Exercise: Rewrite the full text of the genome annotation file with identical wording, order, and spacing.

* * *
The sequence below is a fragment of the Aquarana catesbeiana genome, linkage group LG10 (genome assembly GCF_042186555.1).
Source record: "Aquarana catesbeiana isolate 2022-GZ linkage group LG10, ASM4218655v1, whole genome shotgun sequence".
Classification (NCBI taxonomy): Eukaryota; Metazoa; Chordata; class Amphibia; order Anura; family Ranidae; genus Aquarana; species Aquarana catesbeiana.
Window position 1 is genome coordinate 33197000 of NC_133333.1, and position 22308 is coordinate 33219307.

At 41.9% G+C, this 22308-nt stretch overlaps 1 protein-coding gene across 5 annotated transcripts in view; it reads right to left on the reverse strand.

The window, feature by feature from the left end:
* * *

The sequence below is a fragment of the Aquarana catesbeiana genome, linkage group LG10 (genome assembly GCF_042186555.1).
Source record: "Aquarana catesbeiana isolate 2022-GZ linkage group LG10, ASM4218655v1, whole genome shotgun sequence".
Classification (NCBI taxonomy): Eukaryota; Metazoa; Chordata; class Amphibia; order Anura; family Ranidae; genus Aquarana; species Aquarana catesbeiana.
Window position 1 is genome coordinate 33197000 of NC_133333.1, and position 22308 is coordinate 33219307.

At 41.9% G+C, this 22308-nt stretch overlaps 1 protein-coding gene across 5 annotated transcripts in view; it reads right to left on the reverse strand.

The window, feature by feature from the left end: